The land came to us in waves of mountains, crests of forests, embracing us as we moved across it.
I drove and drove and drove. More than eight hours of driving, through North Georgia, South Carolina, North Carolina, and finally Virginia, to the place where Tom’s birth parents met.
Although we were on interstate freeways, the ride through the Appalachians was scenic. Plenty to rest my eyes, in glimpses from the 75 mph watchfulness. Plenty for Tom to roam with his eyes and mind – familiar routes from his own youth.
Every road trip I’ve ever taken in the United States has helped me to understand our country a little better.
Driving is the way I’ve developed a visceral sense of how big the U.S. is. So much land that is still undeveloped, so much wealth in natural resources, so much space for people to sprawl across. And all so beautiful.
Geography is destiny. Because the U.S. is so huge and so rich in resources, we had room to take in immigrants from every nation and room to accommodate every kind of belief and lifestyle.
In America, if you don’t like your neighbors or your family or your opportunities, you just move somewhere else. Mobility allows us to live up to our potential as individuals.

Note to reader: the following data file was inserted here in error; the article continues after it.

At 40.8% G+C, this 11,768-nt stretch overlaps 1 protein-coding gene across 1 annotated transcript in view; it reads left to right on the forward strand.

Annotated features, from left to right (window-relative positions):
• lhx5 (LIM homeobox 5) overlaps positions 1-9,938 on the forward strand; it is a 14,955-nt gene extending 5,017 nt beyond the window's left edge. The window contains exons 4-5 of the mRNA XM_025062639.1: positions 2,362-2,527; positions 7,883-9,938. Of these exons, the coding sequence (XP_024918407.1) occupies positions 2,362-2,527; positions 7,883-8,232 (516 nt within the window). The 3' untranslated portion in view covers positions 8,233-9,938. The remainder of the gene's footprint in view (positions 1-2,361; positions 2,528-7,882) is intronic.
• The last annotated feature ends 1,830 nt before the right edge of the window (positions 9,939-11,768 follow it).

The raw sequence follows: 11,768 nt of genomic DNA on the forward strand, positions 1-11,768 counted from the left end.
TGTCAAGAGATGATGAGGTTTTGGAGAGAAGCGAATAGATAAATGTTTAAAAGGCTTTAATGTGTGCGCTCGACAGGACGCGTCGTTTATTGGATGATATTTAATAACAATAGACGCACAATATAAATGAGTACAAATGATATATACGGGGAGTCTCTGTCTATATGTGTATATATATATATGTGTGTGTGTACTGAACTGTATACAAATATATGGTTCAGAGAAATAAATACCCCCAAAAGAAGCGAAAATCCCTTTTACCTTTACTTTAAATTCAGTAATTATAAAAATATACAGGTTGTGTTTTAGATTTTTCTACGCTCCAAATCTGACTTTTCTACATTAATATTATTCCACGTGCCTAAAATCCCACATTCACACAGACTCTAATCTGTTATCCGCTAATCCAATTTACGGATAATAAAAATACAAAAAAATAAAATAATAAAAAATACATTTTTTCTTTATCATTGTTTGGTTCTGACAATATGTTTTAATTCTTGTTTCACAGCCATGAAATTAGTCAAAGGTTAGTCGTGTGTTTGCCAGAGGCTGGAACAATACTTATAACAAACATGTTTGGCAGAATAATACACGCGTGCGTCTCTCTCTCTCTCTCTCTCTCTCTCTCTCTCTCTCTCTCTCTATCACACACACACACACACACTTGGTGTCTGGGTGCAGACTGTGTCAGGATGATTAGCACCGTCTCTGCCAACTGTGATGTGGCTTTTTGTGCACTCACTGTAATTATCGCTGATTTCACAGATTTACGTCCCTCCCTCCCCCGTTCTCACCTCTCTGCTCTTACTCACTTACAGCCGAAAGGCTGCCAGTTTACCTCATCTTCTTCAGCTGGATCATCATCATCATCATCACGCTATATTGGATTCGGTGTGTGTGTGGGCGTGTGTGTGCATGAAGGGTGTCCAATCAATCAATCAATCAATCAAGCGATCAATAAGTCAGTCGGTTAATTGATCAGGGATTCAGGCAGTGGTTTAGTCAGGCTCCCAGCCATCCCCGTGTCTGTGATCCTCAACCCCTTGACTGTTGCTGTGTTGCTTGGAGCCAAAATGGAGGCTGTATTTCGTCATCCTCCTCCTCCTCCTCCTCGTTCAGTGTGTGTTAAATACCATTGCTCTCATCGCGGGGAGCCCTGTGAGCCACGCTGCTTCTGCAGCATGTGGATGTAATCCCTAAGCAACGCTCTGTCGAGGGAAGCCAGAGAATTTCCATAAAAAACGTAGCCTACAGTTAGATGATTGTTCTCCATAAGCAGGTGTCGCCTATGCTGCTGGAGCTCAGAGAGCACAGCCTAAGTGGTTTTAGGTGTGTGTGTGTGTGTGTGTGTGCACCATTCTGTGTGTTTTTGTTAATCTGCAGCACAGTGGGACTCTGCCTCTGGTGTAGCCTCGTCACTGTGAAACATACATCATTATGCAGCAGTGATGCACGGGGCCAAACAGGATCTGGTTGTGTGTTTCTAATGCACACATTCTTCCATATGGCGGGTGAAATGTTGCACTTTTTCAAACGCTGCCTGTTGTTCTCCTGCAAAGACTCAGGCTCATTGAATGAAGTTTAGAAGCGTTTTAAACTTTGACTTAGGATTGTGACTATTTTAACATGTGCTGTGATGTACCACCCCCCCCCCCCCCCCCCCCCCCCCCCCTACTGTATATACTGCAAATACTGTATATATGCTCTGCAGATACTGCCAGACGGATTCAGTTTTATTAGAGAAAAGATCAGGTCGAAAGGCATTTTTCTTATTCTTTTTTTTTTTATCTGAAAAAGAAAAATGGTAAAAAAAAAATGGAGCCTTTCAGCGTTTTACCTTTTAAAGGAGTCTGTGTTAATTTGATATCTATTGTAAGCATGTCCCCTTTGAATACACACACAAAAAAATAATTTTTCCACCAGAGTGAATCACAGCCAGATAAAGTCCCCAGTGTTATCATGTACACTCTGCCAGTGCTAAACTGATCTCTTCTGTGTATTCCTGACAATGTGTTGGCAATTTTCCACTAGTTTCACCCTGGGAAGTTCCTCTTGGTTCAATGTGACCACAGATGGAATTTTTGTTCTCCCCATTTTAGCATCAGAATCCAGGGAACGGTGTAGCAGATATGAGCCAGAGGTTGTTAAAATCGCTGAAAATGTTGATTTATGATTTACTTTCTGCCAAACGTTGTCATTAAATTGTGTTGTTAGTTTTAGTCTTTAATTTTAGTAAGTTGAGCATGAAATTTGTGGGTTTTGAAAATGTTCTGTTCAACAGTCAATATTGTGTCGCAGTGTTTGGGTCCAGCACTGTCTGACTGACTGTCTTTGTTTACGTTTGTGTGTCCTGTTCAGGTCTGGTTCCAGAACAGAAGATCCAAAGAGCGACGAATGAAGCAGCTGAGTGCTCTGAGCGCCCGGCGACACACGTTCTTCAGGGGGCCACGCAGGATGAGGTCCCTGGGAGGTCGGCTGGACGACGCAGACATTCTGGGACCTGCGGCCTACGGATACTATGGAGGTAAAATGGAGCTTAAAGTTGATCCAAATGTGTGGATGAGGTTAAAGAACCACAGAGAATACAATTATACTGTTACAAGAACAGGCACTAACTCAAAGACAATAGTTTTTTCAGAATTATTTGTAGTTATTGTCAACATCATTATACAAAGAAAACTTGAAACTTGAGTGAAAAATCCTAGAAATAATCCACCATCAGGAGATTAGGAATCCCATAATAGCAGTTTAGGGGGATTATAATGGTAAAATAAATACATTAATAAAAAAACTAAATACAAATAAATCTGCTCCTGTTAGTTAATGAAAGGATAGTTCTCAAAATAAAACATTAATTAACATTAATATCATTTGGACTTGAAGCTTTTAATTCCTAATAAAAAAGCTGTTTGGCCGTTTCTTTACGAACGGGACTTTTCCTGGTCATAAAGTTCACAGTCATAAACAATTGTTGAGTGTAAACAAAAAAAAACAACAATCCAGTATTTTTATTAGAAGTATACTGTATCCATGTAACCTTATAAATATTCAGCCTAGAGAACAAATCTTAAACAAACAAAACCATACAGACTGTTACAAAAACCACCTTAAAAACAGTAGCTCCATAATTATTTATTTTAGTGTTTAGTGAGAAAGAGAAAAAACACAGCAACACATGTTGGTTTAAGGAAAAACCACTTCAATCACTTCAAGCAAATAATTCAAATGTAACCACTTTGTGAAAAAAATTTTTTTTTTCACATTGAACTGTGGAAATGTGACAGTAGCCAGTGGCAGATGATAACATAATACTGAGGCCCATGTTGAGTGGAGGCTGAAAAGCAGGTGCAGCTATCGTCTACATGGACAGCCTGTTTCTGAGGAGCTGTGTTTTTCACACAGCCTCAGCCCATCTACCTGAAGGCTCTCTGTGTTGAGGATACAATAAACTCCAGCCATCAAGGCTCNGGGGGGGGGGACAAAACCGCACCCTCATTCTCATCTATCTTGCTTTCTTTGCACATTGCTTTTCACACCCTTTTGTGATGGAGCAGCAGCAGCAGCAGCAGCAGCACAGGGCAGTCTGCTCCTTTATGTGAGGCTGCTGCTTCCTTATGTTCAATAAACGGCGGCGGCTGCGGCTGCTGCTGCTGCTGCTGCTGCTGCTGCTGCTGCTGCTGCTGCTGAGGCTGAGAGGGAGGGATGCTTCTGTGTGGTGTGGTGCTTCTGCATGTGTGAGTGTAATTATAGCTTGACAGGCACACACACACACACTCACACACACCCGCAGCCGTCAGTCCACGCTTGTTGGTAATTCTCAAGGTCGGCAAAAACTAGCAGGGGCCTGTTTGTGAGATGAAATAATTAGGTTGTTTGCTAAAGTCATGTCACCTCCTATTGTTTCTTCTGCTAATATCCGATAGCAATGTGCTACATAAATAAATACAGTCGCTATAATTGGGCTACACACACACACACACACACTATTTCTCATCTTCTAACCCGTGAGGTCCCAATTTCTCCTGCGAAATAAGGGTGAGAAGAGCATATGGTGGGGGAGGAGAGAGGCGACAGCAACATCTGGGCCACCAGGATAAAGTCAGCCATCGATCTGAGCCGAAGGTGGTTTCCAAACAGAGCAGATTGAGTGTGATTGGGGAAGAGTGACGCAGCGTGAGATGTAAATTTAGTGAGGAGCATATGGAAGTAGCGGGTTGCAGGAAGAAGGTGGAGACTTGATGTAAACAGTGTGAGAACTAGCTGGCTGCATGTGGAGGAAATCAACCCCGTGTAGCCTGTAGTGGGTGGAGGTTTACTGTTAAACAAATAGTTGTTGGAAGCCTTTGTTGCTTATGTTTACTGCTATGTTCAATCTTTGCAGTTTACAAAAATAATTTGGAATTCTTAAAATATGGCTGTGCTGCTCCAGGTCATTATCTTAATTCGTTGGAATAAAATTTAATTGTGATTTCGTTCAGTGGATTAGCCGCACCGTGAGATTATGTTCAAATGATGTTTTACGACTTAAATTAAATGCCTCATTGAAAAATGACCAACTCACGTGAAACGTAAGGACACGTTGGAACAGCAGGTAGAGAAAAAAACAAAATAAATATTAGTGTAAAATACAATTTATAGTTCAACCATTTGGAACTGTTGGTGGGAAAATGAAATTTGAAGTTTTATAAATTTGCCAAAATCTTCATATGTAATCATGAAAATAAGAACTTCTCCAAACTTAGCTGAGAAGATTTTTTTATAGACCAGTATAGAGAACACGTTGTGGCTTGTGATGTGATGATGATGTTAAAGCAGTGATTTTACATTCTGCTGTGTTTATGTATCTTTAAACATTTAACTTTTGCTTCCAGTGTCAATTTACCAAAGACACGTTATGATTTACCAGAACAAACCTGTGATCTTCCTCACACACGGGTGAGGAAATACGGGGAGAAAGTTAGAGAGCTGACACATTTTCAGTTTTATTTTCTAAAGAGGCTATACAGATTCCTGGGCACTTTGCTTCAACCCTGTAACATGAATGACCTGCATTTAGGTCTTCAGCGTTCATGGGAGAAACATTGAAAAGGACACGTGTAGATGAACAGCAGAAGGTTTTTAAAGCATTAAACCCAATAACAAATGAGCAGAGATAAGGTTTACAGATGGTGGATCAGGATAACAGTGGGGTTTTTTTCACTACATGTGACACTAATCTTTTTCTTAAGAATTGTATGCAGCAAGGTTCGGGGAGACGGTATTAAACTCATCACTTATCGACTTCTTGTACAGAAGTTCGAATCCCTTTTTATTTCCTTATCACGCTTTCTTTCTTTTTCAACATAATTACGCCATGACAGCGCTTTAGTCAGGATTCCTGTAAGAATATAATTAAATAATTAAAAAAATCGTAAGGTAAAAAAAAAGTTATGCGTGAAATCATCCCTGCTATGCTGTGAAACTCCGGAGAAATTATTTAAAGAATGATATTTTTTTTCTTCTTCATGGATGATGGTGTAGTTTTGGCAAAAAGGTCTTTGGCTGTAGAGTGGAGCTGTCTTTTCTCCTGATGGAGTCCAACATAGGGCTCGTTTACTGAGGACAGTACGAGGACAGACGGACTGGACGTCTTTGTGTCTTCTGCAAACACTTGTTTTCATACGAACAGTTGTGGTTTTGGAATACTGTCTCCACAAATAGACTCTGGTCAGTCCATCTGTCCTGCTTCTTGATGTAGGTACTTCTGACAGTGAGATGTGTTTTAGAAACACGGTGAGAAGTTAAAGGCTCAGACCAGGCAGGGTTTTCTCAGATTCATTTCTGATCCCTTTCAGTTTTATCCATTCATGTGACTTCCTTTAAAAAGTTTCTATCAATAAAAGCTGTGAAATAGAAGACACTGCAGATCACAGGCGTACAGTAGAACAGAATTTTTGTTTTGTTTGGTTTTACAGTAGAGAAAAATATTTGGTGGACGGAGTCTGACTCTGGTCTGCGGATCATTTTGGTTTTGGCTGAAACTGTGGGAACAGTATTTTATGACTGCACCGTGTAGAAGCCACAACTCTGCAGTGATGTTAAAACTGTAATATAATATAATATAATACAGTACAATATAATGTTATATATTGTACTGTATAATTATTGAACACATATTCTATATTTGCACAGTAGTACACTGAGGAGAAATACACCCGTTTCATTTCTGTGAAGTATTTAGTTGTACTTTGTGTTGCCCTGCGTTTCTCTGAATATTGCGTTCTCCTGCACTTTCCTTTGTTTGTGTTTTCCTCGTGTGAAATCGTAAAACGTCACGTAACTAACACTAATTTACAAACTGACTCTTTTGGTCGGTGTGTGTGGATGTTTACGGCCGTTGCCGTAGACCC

It isn’t always that simple, of course. If you were a single woman in a small rural town in the early ’60s and you wanted to have a life of travel and adventure, you didn’t just leave home unless it was for college or a husband.
That’s the context in which I see Tom’s birth mother.
She was in 5th grade when Richard and his sisters arrived in her town, from England. Their school was tiny – less than 150 kids in five upper grades – and the foreign newcomers surely caught her attention. Richard was a crossing guard; maybe he stopped cars for her as she walked to school.
After two years, Richard’s family moved to a bigger town nearby, but she easily could have kept track of them. Richard’s sisters ran a dress shop and traveled to New York for the runway shows; that, too, offered her a window on a larger and more exotic world far from the Appalachians.
She was in college in 1963. It was an accomplishment for a woman in the early 1960s – less than one-third of the women who were her age that year enrolled in college.
The cost of her education must have involved some sacrifice for her working class family, and that had to be part of why they were so disappointed in her for getting pregnant.
She told the social worker at the time that “she had known your birth father for awhile and he meant a lot to her,” the adoption records note.
Perhaps she secretly hoped that Richard would marry her. As his wife, she’d still get away from home, following his Air Force career.
But that wasn’t to be. By the time she signed the papers relinquishing rights to her child, on December 30, 1963, she and Richard “were not very close anymore.”
At the end of today, when Tom and I finally arrived at the hotel, we were exhausted from our journey. But we had passed the town where his birth mother was born, where she met Richard.
Tomorrow, we will meet him.
Today’s penny is a 1964, the year that Tom was adopted, on January 22.